Put your CPA Exam progress in the most applicable spot

Research the position you desire and see if your history with the CPA could set your resume apart. If it will, insert a section called Certifications near the top of your resume and detail how much of the CPA Exam you’ve completed so far. This section is even more essential if and when you have other certifications to add to it. We discuss improving your resume with other certifications further down this page.

If you know your target company really prizes the CPA, you should mention your certification progress in your profile, objective statement, or summary statement. This will allow it to catch the eye of the company right away. Mentioning your CPA progress on your cover letter is also a great idea, providing it is relevant to the job you’re applying for.

If something other than passing the CPA Exam is your greatest career strength, you can still include a Certifications section in your resume, but you’ll should keep it farther down the page.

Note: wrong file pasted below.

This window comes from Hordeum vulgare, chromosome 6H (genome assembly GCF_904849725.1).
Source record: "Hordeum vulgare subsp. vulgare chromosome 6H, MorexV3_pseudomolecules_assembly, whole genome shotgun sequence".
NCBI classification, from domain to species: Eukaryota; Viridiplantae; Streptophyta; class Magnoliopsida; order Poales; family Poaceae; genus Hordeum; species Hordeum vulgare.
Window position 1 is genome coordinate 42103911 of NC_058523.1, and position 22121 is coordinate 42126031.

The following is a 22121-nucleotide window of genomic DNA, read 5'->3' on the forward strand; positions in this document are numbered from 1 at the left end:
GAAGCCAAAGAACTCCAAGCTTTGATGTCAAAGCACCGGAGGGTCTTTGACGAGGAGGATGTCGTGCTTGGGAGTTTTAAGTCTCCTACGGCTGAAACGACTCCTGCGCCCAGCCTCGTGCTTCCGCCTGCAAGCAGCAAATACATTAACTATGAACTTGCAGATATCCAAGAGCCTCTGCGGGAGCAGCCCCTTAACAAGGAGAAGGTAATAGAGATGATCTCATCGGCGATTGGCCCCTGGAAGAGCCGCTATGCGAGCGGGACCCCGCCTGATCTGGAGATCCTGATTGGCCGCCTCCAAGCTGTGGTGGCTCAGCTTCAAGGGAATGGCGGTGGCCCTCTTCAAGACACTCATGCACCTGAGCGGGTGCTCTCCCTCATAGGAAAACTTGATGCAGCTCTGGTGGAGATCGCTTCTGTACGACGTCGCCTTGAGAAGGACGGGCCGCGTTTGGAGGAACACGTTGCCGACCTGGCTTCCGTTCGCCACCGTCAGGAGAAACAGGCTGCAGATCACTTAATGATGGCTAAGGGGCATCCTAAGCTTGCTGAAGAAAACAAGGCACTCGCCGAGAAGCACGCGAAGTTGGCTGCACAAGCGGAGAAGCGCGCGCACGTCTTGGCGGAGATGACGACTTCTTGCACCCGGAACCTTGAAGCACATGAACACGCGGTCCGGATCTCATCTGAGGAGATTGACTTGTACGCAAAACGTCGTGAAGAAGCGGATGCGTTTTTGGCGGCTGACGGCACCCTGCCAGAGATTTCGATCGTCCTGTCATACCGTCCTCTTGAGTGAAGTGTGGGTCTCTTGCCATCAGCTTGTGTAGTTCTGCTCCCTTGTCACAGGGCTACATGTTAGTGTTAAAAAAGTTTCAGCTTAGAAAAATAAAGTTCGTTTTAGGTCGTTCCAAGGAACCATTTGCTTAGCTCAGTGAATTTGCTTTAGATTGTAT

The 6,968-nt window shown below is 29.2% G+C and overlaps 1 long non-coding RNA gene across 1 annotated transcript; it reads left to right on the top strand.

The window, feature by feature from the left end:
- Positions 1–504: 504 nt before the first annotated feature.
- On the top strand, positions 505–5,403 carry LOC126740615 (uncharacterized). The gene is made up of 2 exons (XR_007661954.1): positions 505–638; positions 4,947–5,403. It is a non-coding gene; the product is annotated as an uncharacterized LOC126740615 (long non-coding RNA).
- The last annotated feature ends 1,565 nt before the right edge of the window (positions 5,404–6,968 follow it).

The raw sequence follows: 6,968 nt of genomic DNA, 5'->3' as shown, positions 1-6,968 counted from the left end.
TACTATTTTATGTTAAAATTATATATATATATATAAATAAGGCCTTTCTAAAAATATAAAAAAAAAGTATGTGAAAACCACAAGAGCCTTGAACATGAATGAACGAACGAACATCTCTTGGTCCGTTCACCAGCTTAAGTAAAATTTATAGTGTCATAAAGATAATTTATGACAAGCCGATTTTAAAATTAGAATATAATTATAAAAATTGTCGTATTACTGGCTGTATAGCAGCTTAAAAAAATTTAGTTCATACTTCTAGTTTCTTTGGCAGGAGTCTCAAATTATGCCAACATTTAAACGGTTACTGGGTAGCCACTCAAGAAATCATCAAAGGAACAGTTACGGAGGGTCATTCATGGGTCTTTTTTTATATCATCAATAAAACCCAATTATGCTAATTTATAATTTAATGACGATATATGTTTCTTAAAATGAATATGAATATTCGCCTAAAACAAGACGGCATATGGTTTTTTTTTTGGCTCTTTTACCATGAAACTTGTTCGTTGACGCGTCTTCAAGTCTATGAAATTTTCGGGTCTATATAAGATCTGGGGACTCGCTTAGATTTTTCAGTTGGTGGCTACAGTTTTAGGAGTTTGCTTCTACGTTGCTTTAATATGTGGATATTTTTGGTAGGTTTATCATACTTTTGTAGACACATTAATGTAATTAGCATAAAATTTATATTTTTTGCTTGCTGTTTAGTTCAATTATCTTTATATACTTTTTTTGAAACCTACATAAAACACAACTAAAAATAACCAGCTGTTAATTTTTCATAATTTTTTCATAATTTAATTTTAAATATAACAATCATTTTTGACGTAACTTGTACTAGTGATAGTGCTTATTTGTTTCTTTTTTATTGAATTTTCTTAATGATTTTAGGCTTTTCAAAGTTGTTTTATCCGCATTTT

If you don’t have room to make a new section, you can add your CPA Exam status to your Professional Development section or to the Education section along with your degree(s).

Be specific about your exam success

If you’ve just started the CPA exam process, you should provide your CPA candidate context under the Professional Development or Education sections of your resume. You should also include the exam date for your first section. It would look something like this:

  • Candidate for the Uniform CPA Exam, testing appointment for FAR on 1/14/2017

 
If you’ve already passed a section, you should state which sections you’ve passed and include the dates of any testing appointments you’ve scheduled. You could include bullets like this:

  • Candidate for the Uniform CPA Exam